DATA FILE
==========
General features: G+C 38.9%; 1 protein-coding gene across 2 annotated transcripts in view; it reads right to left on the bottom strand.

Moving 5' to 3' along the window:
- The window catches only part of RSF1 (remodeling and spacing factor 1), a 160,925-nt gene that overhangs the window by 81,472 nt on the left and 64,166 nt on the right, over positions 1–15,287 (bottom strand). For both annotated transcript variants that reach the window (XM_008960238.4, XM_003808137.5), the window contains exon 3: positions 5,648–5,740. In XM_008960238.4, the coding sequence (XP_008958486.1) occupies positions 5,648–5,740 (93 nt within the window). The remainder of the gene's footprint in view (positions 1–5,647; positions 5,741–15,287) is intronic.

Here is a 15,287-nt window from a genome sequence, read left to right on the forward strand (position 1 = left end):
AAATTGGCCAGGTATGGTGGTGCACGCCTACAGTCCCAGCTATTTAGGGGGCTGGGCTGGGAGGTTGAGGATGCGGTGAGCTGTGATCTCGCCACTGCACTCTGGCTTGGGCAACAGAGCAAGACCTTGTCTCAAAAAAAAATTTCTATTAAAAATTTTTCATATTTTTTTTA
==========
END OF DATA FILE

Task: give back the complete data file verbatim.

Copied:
General features: G+C 38.9%; 1 protein-coding gene across 2 annotated transcripts in view; it reads right to left on the bottom strand.

Moving 5' to 3' along the window:
- The window catches only part of RSF1 (remodeling and spacing factor 1), a 160,925-nt gene that overhangs the window by 81,472 nt on the left and 64,166 nt on the right, over positions 1–15,287 (bottom strand). For both annotated transcript variants that reach the window (XM_008960238.4, XM_003808137.5), the window contains exon 3: positions 5,648–5,740. In XM_008960238.4, the coding sequence (XP_008958486.1) occupies positions 5,648–5,740 (93 nt within the window). The remainder of the gene's footprint in view (positions 1–5,647; positions 5,741–15,287) is intronic.

Here is a 15,287-nt window from a genome sequence, read left to right on the forward strand (position 1 = left end):
AAATTGGCCAGGTATGGTGGTGCACGCCTACAGTCCCAGCTATTTAGGGGGCTGGGCTGGGAGGTTGAGGATGCGGTGAGCTGTGATCTCGCCACTGCACTCTGGCTTGGGCAACAGAGCAAGACCTTGTCTCAAAAAAAAATTTCTATTAAAAATTTTTCATATTTTTTTTA